The PEIRCE EDITION contains large sections of previously unpublished material in addition to selected published works. Each volume includes a brief historical and biographical introduction, extensive editorial and textual notes, and a full chronological list of all of Peirce’s writings, published and unpublished, during the period covered.
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  11. John-Stewart Gordon, Michael Boylan, Robert Paul Churchill, James A. Donahue, Marcus Duwell, Dale Jacquette, Tanja Kohen, Christopher Lowry, Seumas Miller, Gabriel Palmer-Fernandez, Johann-Christian Poder, Edward H. Spence, Udo Schuklenk, Wanda Teays & Rosemarie Tong (2009). Morality and Justice: Reading Boylan's 'a Just Society'. Lexington Books.
    The essays in this book engage the original and controversial claims from Michael Boylan's A Just Society. Each essay discusses Boylan's claims from a particular chapter and offers a critical analysis of these claims. Boylan responds to the essays in his lengthy and philosophically rich reply.
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  12. John-Stewart Gordon, Michael Boylan, Robert Paul Churchill, James A. Donahue, Marcus Duwell, Dale Jacquette, Tanja Kohen, Christopher Lowry, Seumas Miller, Gabriel Palmer-Fernandez, Johann-Christian Poder, Edward H. Spence, Udo Schuklenk, Wanda Teays & Rosemarie Tong (2009). Morality and Justice: Reading Boylan's 'a Just Society'. Lexington Books.
    The essays in this book engage the original and controversial claims from Michael Boylan's A Just Society. Each essay discusses Boylan's claims from a particular chapter and offers a critical analysis of these claims. Boylan responds to the essays in his lengthy and philosophically rich reply.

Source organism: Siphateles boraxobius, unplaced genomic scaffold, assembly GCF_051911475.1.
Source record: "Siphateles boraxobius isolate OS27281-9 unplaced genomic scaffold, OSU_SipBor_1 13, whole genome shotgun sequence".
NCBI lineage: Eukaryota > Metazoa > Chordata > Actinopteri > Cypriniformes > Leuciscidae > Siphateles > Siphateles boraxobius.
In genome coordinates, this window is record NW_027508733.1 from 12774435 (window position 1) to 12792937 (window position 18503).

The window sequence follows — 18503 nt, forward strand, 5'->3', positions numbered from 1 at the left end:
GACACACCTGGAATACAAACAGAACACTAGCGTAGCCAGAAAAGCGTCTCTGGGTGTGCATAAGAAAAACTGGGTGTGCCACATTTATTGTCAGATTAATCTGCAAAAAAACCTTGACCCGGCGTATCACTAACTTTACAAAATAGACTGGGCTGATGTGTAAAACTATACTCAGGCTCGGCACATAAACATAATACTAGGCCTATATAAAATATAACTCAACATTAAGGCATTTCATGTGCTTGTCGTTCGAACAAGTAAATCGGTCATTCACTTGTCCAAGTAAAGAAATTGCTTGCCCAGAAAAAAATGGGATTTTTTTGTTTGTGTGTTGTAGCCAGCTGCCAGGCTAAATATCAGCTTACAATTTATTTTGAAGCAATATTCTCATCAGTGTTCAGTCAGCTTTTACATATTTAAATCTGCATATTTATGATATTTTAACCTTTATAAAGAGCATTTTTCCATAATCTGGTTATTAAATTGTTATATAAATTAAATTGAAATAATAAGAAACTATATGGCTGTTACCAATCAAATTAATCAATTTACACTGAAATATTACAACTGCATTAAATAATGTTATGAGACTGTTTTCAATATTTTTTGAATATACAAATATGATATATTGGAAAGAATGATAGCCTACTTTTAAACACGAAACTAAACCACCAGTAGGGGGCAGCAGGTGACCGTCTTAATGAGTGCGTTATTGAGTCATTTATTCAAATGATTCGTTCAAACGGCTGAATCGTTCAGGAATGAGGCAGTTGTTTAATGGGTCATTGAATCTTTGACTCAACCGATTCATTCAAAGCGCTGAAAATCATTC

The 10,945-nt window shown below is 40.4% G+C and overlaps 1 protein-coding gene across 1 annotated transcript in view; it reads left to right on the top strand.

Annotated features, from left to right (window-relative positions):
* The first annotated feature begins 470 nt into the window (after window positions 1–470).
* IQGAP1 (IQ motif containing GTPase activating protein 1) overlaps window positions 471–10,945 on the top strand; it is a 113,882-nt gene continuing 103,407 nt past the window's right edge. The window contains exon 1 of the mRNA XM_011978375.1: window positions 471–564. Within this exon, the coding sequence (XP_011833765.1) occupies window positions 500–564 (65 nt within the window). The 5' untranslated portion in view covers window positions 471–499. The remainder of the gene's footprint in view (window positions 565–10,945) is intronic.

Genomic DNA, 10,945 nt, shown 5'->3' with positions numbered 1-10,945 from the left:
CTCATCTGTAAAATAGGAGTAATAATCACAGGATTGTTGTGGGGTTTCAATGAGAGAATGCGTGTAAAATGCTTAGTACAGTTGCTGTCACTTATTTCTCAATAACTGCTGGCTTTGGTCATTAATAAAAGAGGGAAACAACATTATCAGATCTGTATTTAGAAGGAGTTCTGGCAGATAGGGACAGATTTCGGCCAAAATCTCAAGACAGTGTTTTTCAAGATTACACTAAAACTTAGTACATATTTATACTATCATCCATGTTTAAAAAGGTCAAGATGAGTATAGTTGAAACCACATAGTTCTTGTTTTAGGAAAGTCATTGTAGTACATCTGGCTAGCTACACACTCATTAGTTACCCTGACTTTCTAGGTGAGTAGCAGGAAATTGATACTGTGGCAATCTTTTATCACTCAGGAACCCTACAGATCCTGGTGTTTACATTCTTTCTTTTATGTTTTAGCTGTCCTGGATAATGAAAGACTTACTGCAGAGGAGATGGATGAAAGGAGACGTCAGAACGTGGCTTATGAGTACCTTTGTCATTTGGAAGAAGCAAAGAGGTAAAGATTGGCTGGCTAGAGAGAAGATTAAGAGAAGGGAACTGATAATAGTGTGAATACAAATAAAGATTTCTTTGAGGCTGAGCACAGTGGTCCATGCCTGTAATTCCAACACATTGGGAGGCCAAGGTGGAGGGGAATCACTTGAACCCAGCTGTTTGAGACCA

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  13.  55
    S. A. Klein (2002). Libet's Temporal Anomalies: A Reassessment of the Data. Consciousness and Cognition 11 (2):198-214.
    Benjamin Libet compared the perceived time of direct brain stimulation to the perceived time of skin stimulation. His results are among the most controversial experiments at the interface between psychology and philosophy. The new element that I bring to this discussion is a reanalysis of Libet's raw data. Libet's original data were difficult to interpret because of the manner in which they were presented in tables. Plotting the data as psychometric functions shows that the observers have great uncertainty about the (...)
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  14.  6
    C. Delle Luche, R. Kwok, S. Durrant, J. Chow, K. Horvath, Allegra Cattani, Kirsten Abbot-Smith, Andrea Krott, D. Mills, K. Plunkett, C. Rowland & Caroline Floccia, 'It's a Big World': Understanding the Factors Guiding Early Vocabulary Development in Bilinguals.
    How many words is a bilingual 2-year-old supposed to know or say in each of her languages? Speech and language therapists or researchers lack the tools to answer this question, because several factors have an impact on bilingual language skills: gender, amount of exposure, mode of acquisition, socio-economic status and the distance between L1 and L2. Unfortunately, these factors are usually studied separately, making it difficult to evaluate their weight on a unique measure of vocabulary. The present study measures the (...)